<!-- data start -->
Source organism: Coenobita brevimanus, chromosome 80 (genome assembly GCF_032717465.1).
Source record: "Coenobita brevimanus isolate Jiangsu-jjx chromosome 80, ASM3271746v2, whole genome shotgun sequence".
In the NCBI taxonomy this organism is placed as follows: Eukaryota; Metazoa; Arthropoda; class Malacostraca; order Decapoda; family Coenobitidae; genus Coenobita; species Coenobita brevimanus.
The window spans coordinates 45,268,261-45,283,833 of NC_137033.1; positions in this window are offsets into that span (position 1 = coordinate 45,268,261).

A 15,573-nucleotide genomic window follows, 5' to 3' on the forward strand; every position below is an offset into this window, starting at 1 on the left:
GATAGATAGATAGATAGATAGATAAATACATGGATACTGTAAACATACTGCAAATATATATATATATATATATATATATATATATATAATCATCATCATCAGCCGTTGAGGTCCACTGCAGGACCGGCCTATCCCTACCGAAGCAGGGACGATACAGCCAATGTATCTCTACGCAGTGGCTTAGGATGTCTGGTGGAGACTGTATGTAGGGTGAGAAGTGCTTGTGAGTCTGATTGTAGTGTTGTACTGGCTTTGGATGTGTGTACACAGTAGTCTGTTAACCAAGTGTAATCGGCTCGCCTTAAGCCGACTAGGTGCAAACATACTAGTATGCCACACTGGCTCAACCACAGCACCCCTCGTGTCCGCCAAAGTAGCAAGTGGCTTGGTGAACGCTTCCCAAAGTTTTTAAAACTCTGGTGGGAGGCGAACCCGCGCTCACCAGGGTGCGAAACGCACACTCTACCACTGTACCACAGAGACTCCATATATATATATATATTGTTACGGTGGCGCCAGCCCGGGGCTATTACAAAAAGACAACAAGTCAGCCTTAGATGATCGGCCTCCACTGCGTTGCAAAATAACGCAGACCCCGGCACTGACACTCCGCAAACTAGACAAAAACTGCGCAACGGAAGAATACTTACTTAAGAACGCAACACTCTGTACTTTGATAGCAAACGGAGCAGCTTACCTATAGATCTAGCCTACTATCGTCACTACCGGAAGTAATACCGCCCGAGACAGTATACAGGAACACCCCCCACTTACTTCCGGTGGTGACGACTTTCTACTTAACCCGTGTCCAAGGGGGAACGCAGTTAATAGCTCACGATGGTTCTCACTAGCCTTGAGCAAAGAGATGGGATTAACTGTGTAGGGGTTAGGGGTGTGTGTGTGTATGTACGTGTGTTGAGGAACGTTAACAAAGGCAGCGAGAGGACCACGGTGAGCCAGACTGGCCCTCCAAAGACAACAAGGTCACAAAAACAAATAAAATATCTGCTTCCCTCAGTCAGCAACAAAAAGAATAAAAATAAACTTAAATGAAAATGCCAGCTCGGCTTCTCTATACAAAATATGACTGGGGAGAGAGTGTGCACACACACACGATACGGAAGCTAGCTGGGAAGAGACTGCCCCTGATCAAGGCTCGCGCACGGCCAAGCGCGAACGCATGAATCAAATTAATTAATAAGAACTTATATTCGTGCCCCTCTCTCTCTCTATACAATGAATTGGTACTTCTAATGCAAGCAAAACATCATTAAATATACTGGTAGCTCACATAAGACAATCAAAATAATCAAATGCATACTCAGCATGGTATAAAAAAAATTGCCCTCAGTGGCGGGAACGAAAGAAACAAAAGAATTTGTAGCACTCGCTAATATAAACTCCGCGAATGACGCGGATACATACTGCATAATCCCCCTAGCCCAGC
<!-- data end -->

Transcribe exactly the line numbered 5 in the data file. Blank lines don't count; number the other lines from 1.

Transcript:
A 15,573-nucleotide genomic window follows, 5' to 3' on the forward strand; every position below is an offset into this window, starting at 1 on the left: